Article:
Baking And Pastry School Or Baking Classes?

Decorating By musselmom Updated 11 Jan 2010 , 5:22pm by adventuregal

musselmom Posted 11 Jan 2010 , 12:02am
post #1 of 12

I would love to go to Baking and Pastry school. I just discovered one about 30 miles from my home. The class schedule would work perfect with my current job. Only problem is it would be abount $16,000.00.
I have been decorating cakes for over 30 years. I feel confident about my decorating skills (always wishing/trying to improve) but I want to learn to bake great cakes, from scratch. The town I live in doesn't even have a bakery, only a Wal-mart. I don't think I'd learn that working there. Anybody know of someplace to take a class or classes on cake baking?
Most posts I've seen say culinary schools aren't worth the money. Any one out there go to Baking and Pastry school?

11 replies
Mike1394 Posted 11 Jan 2010 , 12:17am
post #2 of 12

16 isn't bad that's a pretty good price. Do you get a degree with that? Is it ACF certified. Since you want to learn more than decorating I do suggest you go to school. You certainly don't have to, BUT you will be years ahead of someone that started at the same level as you.

Now if it was LCB, or Art inst. I would say no way the tuition is to high you'll never make your money back..

Can you check with a community college nearby?


littlejewel Posted 11 Jan 2010 , 12:39am
post #3 of 12

I don't know how far your nearest largest city is, mine is 2 hours away. There is a school called the french pastry school in chicago they offer continuing education classes, maybe there is something like that near you.

musselmom Posted 11 Jan 2010 , 12:44am
post #4 of 12

Thanks Mike. Its the Art Institute. I'm going to go meet with them tomorrow. Over the phone I was told I can sign up for a class at a time. I guess I'll see what they have to say.

BecuzImAGurl Posted 11 Jan 2010 , 4:42am
post #5 of 12

I'm currently attending The French Pastry School...I think they are the best out there...

BecuzImAGurl Posted 11 Jan 2010 , 4:45am
post #6 of 12

oh...they actually have well-known chefs that teach you the skills and they have connections that can help you find a job afterwards...though of course landing the land is your responsiblity but they are so friendly they help you with anything thats in their power.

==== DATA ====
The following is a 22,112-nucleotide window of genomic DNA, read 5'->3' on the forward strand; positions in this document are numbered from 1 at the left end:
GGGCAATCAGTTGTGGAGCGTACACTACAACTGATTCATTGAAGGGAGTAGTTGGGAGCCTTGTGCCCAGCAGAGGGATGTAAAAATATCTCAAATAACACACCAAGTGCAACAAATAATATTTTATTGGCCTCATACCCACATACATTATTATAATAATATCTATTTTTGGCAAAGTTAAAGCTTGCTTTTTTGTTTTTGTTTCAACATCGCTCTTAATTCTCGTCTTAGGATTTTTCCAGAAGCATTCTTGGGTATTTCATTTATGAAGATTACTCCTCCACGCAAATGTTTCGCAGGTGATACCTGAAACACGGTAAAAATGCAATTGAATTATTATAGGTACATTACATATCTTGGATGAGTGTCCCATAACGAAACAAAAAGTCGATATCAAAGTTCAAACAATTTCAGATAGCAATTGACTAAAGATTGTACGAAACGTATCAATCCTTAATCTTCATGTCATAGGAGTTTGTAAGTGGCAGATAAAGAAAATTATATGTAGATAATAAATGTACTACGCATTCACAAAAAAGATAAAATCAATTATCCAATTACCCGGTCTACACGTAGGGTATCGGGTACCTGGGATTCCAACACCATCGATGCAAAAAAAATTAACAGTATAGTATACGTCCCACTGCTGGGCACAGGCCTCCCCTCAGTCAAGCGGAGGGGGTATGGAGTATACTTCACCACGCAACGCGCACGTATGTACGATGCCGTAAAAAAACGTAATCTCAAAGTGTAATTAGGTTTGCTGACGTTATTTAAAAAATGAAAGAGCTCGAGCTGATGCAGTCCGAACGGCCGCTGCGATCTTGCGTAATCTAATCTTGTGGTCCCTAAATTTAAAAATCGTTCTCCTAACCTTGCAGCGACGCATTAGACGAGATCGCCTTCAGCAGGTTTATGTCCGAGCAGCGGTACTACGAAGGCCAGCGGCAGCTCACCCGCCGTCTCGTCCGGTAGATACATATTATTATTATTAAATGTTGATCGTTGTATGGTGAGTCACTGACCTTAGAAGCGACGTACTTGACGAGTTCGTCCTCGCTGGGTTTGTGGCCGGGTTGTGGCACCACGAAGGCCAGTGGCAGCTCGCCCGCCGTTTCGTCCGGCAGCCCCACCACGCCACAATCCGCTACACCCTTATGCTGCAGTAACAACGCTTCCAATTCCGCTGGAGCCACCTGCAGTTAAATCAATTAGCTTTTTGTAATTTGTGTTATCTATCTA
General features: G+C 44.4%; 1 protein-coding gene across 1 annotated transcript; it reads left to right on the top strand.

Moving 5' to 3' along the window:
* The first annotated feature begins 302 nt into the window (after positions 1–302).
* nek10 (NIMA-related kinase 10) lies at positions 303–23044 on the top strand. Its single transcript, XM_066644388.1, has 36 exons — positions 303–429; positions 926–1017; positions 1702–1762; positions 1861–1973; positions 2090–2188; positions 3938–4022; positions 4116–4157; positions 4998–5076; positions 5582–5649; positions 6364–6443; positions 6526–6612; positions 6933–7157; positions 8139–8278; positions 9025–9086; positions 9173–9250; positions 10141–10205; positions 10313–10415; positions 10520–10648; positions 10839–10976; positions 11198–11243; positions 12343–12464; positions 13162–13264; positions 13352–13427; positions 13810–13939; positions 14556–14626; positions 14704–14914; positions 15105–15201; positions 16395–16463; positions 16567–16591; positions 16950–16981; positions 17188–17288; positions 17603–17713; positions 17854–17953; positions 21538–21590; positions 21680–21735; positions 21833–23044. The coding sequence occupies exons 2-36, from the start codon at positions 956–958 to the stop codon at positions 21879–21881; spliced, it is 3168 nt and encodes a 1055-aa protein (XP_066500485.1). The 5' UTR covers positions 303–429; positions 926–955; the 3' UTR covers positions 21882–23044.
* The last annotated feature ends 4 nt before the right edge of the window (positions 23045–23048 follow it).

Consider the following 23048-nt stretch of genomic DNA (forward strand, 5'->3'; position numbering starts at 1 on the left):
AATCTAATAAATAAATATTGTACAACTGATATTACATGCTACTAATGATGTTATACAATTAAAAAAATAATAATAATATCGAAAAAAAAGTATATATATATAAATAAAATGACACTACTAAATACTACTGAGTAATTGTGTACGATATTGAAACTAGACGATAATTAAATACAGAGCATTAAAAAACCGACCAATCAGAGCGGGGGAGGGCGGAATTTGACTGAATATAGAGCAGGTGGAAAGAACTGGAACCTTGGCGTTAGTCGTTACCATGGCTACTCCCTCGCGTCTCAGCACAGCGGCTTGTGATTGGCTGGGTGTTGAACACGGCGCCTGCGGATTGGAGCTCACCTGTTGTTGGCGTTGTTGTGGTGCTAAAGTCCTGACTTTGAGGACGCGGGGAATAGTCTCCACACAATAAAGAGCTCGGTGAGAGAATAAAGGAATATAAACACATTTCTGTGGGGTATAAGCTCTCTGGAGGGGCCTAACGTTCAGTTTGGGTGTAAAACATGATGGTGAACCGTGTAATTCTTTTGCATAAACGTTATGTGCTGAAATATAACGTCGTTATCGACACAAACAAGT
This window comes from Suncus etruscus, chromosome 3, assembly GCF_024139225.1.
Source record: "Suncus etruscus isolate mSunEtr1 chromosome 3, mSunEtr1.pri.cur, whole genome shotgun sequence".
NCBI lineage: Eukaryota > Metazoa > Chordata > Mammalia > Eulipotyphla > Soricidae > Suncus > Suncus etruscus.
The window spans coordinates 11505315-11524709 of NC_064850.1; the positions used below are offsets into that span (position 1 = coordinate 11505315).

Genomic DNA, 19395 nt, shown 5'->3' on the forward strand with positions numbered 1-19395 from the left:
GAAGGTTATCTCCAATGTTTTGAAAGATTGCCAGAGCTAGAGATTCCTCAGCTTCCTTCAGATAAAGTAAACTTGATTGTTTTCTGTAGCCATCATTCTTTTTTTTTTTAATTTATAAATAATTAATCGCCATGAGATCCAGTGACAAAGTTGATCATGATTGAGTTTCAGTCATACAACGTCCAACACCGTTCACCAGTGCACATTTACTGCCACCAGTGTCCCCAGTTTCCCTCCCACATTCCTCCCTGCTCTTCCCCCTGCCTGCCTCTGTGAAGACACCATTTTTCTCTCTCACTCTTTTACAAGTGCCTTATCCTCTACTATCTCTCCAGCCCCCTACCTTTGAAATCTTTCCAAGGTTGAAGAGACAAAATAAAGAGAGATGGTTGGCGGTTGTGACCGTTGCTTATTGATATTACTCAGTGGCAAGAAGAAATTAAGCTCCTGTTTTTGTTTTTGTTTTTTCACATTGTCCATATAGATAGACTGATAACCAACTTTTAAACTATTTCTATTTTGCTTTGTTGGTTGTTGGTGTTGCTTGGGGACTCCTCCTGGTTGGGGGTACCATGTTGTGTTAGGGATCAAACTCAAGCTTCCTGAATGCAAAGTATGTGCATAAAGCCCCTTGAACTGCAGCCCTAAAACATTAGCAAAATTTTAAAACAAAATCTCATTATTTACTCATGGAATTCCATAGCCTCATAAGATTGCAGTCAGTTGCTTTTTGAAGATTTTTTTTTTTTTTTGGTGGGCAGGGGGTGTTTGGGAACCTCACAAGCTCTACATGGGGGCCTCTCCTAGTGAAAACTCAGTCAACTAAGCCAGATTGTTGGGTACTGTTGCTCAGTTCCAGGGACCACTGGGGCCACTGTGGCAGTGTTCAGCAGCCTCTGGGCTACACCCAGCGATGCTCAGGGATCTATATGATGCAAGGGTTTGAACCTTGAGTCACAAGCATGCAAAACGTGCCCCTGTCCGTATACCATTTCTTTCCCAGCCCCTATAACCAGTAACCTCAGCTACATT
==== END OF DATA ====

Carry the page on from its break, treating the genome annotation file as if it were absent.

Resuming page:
BecuzImAGurl Posted 11 Jan 2010 , 4:45am
post #7 of 12

oops i mean landing the job...

Mike1394 Posted 11 Jan 2010 , 9:58am
post #8 of 12
Originally Posted by musselmom

Thanks Mike. Its the Art Institute. I'm going to go meet with them tomorrow. Over the phone I was told I can sign up for a class at a time. I guess I'll see what they have to say.

RUN, you'll never, ever be able to make enough money to pay back what it cost to get the education. I made the mistake of calling art inst. over three yrs ago. I still get emails, and calls.

Always keep this in mind. When you graduate you WILL NOT BE A CHEF. They are in the business of putting people in the classroom.


musselmom Posted 11 Jan 2010 , 12:34pm
post #9 of 12

I checked out the French Pastry School online. I could take serveral great looking classes, including travel and hotel and still spend a lot less then $16,000. I live about 5 1/2 hours from Chicago. I have taken a Wilton Chocolate class in Chicago, Thanks for the info Gurl.

BecuzImAGurl Posted 11 Jan 2010 , 4:47pm
post #10 of 12

no problem, as for mike? not getting a job = 95% you not working hard enough to land French Pastry School they advice you to do volunteer work at functions and events, you get a chance to meet chefs and if you make a good impression they will remember you and one day be good use. There is also Stages...similar to Internship but most of the time you do it for free, even if it's just helping them wash dishes to sweeping the floor, you get an idea how it is to work in a bakery, hotel or whatever place. You might think omg! working for free? and doing a maid's job? well what you earn is a network of people that either will offer you a job or refer you to another. your resume it might look better that you worked at so and so places and you wont panic that you never step foot in a kitchen (besides your own)

Sorry for putting so much at you. A good thing about a good school is many employers will come and look at the classrooms to see which student is good and be a great addition to their team.

Mike1394 Posted 11 Jan 2010 , 4:51pm
post #11 of 12

I didn't say you won't find a job. I said you won't find a job that will pay back the tuition at LCB, or the Art inst. You'll never make enough money to pay off the loans. Yeah as for finding a job goes. I know how the drill works. I don't agree with all of it, but I know about it.


adventuregal Posted 11 Jan 2010 , 5:22pm
post #12 of 12

I'm leaving Seattle for 6 months starting in July to move to Chicago and go to the French Pastry School-their program is 22, 000 or 16,000 for just cakes...but you can get alot of financial aid-I'm assuming alot of the people worrying about cost aren't thinking of aid options or aren't eligible, but its definitely worth looking into. If you qualify you can get your tuition sometimes half off or all off and a great education!
I also took Wilton a year ago-it was fun, but I didn't learn much and as far as baking the actual cakes like you mentioned the tips and instruction really depends on tips from your instructor since Wilton focuses on the structural aspect of the cakes and decorating. Another idea would be to intern for someone at a bakery or a fellow cake decorator-you can learn alot for free and its not as much of a time commitment.
icon_smile.gif Hope you find what you are looking for!

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